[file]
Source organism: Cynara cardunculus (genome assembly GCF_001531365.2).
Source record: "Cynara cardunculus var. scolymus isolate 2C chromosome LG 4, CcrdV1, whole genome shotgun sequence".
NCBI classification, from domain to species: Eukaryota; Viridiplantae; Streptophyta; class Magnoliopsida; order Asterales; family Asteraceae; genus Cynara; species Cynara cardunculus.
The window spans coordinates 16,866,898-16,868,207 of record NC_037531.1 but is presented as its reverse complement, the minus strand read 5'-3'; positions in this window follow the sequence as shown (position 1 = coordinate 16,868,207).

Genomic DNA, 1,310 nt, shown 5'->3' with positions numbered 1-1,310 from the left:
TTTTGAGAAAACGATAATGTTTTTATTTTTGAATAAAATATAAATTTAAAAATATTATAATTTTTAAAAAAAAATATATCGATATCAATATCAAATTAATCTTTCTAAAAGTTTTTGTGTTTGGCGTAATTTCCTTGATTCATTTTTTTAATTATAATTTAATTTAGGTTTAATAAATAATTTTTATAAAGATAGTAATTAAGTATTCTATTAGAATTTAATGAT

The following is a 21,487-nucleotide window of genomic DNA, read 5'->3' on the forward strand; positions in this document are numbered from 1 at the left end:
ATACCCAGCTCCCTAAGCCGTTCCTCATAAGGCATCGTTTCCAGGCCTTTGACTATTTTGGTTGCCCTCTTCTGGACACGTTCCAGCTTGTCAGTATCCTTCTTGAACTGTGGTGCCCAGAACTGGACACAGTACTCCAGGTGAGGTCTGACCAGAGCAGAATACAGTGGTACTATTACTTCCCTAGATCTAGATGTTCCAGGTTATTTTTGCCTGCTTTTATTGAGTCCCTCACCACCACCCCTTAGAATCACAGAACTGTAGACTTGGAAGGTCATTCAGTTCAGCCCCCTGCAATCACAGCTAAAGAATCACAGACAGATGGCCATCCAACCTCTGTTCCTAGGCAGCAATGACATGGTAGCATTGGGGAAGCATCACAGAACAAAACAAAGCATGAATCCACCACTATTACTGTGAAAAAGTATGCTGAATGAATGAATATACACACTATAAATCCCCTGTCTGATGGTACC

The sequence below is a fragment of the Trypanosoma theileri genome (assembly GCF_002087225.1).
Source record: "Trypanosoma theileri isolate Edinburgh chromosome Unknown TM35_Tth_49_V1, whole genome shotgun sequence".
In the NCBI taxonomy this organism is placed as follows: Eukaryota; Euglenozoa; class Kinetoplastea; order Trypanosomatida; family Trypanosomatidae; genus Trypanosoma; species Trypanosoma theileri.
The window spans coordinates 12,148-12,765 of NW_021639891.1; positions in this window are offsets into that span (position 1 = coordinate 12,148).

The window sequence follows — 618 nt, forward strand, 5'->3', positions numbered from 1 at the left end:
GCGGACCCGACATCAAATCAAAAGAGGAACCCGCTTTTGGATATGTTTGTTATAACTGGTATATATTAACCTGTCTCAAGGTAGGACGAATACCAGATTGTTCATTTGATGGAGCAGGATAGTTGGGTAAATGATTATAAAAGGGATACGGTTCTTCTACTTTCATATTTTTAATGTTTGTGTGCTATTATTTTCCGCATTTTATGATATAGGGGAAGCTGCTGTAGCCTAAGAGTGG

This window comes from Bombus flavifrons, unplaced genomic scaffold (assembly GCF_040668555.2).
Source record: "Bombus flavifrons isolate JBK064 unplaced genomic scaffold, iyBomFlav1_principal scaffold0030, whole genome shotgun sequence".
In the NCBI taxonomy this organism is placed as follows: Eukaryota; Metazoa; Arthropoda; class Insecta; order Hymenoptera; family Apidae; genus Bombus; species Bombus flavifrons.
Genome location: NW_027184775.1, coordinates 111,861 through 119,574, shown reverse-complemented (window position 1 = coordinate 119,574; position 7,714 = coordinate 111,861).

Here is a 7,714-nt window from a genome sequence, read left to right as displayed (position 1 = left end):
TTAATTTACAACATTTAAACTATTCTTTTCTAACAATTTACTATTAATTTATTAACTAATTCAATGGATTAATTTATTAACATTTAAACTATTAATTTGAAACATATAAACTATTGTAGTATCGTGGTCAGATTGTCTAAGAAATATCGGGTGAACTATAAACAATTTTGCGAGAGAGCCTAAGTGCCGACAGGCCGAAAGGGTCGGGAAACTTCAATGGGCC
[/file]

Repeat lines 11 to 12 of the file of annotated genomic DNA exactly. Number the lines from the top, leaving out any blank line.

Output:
In the NCBI taxonomy this organism is placed as follows: Eukaryota; Euglenozoa; class Kinetoplastea; order Trypanosomatida; family Trypanosomatidae; genus Trypanosoma; species Trypanosoma theileri.
The window spans coordinates 12,148-12,765 of NW_021639891.1; positions in this window are offsets into that span (position 1 = coordinate 12,148).